Origins of language

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Origins of language

  1. 1. The Origins of Language<br />LCD 101: Intro to Language<br />Fall 2011 <br />Ryan<br />
  2. 2. Overview<br /><ul><li>Where did language come from?
  3. 3. Did all humans always speak?
  4. 4. When did language evolve?
  5. 5. Why?
  6. 6. Was there more than one original language?
  7. 7. What is the Language Acquisition Device?
  8. 8. Did it evolve as humans evolved?</li></li></ul><li>The Theories<br /><ul><li>Divine creation
  9. 9. Natural evolution
  10. 10. Invention/imitation hypotheses:
  11. 11. “ding-dong” hypothesis
  12. 12. “pooh-pooh” hypothesis
  13. 13. “bow-wow” hypothesis
  14. 14. “ta-ta” hypothesis</li></li></ul><li>Necessity Theories of Language Invention<br /><ul><li>Warning hypothesis
  15. 15. “yo-he-ho” hypothesis
  16. 16. Lying hypothesis</li></li></ul><li>Divine Creation of Language<br />Many societies throughout history believed that language is a gift of the gods to humans:<br />Genesis 2:20 “Adam gave names to all living creatures.” Humans were created from the start with an innatecapacity to use language.<br />This capacity is complex – there are NO PRIMITIVE LANGUAGES!! Nor have there ever been – even among the most remote tribes today or of stone-age hunter-gatherers!<br />
  17. 17. Natural Evolution Hypothesis<br />Humans evolved a Language Acquisition Device . The simple vocalizations and gestures inherited from our primitive ancestors quickly gave way to a creative system of language – perhaps in a single generation or two due to a genetic mutation that produced advantageous results.<br />One theory suggests this perhaps gave Homo sapiens an advantage over Homo neatherthalis, whose vocalizations were limited by a less developed vocal tract. Studies of Neanderthal skulls indicate that they were only able to produce fricative sounds, like /f/ and /v/.<br />“Homo loquens” – the speaking human!<br />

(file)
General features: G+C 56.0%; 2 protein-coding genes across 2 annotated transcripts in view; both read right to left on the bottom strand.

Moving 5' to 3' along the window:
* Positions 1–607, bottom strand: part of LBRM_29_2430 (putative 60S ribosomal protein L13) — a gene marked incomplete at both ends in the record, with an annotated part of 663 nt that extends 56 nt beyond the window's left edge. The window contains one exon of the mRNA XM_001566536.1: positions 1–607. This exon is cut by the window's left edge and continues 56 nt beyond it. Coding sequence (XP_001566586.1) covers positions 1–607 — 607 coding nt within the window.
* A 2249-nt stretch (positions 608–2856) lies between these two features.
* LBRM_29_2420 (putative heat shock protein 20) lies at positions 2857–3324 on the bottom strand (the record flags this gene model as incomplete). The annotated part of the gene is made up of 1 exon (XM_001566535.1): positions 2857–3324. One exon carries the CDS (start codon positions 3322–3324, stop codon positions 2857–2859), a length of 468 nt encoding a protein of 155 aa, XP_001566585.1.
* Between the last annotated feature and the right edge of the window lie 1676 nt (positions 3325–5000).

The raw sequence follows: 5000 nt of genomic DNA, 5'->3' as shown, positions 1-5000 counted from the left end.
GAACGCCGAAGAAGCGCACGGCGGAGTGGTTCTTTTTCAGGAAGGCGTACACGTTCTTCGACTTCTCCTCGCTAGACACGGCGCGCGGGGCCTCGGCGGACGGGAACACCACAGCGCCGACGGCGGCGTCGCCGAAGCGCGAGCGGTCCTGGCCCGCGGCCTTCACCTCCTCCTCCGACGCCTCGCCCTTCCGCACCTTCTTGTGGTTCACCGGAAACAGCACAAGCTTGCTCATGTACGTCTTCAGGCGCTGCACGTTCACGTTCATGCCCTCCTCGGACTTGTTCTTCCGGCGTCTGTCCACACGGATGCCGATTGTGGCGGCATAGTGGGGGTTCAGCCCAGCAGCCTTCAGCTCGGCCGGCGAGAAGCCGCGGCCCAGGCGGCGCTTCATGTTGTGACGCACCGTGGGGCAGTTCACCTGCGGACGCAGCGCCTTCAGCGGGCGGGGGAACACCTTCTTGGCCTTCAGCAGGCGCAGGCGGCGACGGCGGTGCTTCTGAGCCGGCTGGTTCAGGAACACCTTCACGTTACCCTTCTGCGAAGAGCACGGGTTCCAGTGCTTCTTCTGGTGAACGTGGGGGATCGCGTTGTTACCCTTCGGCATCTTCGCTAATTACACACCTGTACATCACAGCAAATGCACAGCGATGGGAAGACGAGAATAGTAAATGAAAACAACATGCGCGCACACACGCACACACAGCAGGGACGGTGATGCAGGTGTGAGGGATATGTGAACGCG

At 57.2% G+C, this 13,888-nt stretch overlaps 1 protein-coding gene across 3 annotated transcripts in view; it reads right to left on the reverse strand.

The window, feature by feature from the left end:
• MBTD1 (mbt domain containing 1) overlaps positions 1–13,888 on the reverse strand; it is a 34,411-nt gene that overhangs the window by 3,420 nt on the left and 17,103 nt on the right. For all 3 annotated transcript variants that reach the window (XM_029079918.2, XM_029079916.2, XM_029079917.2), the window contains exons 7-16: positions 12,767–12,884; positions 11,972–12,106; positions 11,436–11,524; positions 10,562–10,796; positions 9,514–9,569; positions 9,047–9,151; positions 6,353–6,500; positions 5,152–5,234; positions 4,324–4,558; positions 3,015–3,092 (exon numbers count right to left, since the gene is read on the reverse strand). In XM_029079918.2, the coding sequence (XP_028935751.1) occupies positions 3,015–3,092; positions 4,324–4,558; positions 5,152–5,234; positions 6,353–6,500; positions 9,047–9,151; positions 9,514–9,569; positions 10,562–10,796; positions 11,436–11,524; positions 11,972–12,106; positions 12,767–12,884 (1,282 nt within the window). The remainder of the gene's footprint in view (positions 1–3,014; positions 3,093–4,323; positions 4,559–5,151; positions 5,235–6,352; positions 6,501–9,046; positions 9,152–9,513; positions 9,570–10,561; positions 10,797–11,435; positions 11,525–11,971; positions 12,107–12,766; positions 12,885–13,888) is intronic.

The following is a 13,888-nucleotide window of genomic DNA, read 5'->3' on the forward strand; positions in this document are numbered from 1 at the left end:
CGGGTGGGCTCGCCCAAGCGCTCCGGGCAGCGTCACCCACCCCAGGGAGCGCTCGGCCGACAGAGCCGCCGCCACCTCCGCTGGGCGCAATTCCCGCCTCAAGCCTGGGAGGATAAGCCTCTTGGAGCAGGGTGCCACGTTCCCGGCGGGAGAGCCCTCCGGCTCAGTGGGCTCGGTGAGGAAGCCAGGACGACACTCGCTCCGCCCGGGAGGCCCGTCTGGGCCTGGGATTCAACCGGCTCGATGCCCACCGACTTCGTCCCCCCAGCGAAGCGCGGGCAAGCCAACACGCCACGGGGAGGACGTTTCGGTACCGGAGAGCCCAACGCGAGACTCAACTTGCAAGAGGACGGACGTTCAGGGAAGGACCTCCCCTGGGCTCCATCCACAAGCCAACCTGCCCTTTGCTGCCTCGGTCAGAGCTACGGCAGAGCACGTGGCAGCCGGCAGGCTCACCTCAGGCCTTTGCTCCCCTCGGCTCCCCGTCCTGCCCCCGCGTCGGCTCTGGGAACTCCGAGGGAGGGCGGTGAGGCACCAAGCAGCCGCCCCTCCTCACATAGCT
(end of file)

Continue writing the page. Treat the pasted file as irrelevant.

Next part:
18. 18. Invention Hypotheses<br />“Ding-Dong” – humans named objects, actions and phenomena after a recognizable sound associated with it. The first human words were a type of ICON, a sign whose form is an exact image of its meaning:<br />Boom = explosion (English)<br />Tun-tun= heart (Chinook Indian)<br />Ai-ai= knife (Basque, literally “ouch-ouch”)<br />
  19. 19. Invention Hypotheses<br />“bow-wow” – human vocabulary developed from animal noises, e.g., Moo, hiss, quack, meow, etc.<br />Onomatopoeia: lit. “name-sound” the imitation of a sound in naming.<br />Drawbacks: Limited part of vocabulary. Different from language to language: Russian ba-bakh = bang; bukh= thud<br />
  20. 20. Invention Hypotheses<br />“pooh-pooh” Hypothesis: humans’ first words were derived from spontaneous expressions of dislike, hunger, pain, or pleasure.<br />Ha-ha-ha, wah-wah<br />Problems: Very small part of any language.<br />Differ from language to language:<br /> English ouch; Russian oi; Cherokee eee, Basqueai<br />Made with intake of breath, which is the opposite of normal talking.<br />